At the same time, we must be outraged about reports that Americans have been scapegoating Muslims, Arabs, and South Asians. I spoke this morning with Muslim friends who live in Los Angeles, who explained how their children didn't understand why there were armed guards standing outside their schools. They didn't understand the epithets that had been called at them. We must be outraged at reports of attacks on mosques, on Muslim-owned businesses, against individual Arabs and Muslims. Such scapegoating, such attacks, are deeply un-American, and they also violate what is perhaps a preeminent lesson of Jewish history: We, who are the quintessential victims of group hatred in western civilization, must never stand by when it is aimed at others, must never give in to imputing to a group the actions of the individuals.

This much we know: What was done is evidence of the corrosive power of hatred; that there are those whose souls have been poisoned, whose minds have been corrupted by the evil and the hatred taught to them. It was this spirit that destroyed six million Jews in Germany. It was this spirit that saw the butchering of hundreds of thousands of innocent men, women and children in Rwanda just a few years ago while the world stood on and watched. It was this spirit that bombed the church in Birmingham and took the lives of four innocent children. It was this spirit that saw Martin Luther King and John Kennedy assassinated. It was this spirit that took the lives of nearly six thousand of our brothers and sisters on Sept. 11th. It is time to say enough – to dedicate ourselves to stand against those extremists who believe, in their hatred and fanaticism, that their cause provides sufficient moral sanction to kill innocent people. To do less is to have failed to learn the lessons of our history. To do less means that those who perished will have done so in vain. We refuse to allow that to happen.

On the day that John Kennedy was killed my father gave a riveting sermon in which he talked of a moving book by Lillian Smith called Killers of the Dream. My friends, he said, you can kill men, you can kill women; yes, you can butcher and murder children; but you cannot kill their dream, or our dream. Those who have died this week are martyrs for the American dream as truly as were Abraham Lincoln, Martin Luther King, or John F. Kennedy. They gave their lives for our country as truly as anyone who fell on the field of battle.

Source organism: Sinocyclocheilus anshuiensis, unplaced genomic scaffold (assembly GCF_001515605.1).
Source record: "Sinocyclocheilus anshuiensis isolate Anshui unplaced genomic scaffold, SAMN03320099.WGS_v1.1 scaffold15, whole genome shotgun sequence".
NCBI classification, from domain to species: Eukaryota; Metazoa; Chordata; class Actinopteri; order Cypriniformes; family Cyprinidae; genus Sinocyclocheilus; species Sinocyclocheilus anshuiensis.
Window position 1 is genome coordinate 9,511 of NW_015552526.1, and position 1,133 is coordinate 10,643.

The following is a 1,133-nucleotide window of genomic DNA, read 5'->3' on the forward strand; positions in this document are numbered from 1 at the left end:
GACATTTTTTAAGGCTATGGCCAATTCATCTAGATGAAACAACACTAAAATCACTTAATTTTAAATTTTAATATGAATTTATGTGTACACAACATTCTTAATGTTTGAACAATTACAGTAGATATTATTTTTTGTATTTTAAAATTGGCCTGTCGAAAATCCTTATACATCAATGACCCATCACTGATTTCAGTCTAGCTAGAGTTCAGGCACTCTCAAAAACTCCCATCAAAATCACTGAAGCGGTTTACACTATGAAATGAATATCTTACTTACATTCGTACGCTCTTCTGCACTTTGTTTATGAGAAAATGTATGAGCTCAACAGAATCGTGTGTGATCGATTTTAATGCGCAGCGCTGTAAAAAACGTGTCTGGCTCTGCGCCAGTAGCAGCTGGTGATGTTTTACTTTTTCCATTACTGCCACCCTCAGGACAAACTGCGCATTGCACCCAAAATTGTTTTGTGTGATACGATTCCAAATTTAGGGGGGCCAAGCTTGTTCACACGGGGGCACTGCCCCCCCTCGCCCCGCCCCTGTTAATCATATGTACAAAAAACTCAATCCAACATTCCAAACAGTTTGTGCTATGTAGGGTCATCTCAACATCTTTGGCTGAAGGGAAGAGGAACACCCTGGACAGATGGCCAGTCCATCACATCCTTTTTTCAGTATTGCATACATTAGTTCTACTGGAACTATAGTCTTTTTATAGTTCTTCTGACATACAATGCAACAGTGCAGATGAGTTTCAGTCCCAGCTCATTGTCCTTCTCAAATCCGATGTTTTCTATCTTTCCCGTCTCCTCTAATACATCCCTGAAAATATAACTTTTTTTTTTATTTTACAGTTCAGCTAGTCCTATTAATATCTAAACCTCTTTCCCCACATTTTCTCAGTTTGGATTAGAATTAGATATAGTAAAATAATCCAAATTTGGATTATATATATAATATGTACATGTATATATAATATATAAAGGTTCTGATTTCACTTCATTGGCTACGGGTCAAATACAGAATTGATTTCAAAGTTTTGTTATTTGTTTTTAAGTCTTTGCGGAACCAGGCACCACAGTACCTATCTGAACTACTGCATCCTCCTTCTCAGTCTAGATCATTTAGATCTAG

We remember them in the words of the poet:2

    If I should die and leave you here awhile,
    Be not like others, sore undone, who keep
    Long vigils by the silent dust, and weep.
    For my sake, turn again to life and smile,
    Nerving thy heart and trembling hand to do
    Something to comfort other hearts than thine.
    Complete those dear unfinished tasks of mine
    And I, perchance, may therein comfort you.

To those who have died, we say: We will complete your tasks and we will carry your memories in our hearts you will walk with us:

Just as Moses walks with us – though he never set foot in the Promised Land – so long as our faith endures;

Just as Lincoln walks with us – though he died before he could see the fruits of victory – so long as our nation is united;

Just as Herzl walks with us – though he died with his task unfulfilled – so long as the State of Israel remains the fruition of his dream;

So too those who died this week will ever walk with us - if we will but carry on to make the American dream ever more real. That is our task. It is our determination. It will be our success and triumph. 3

Truly may their memories ever be for a blessing…

And may we, through the work of our hands, ensure that the evil of this decree will pass away from our nation, and in doing so, forever bless their memory and bless this world.



1 Dr. Marc Saperstein, "Inscribed for Life or Death?" Journal of Reform Judaism, Volume 28. 1983. Pages 18-26
See also Dr. Marc Saperstein, Your Voice Like a Ram's Horn.Cincinnati, OH; 1996. Pages 37-44.

2 Various attributed to Thomas Gray, Mary Lee Hall, and A. Prize Hughes

3 Rabbi Harold I. Saperstein, "Martyr for the American," Witness from the Pulpit. Lanham, MD; Lexington Books, 2000. Page 229.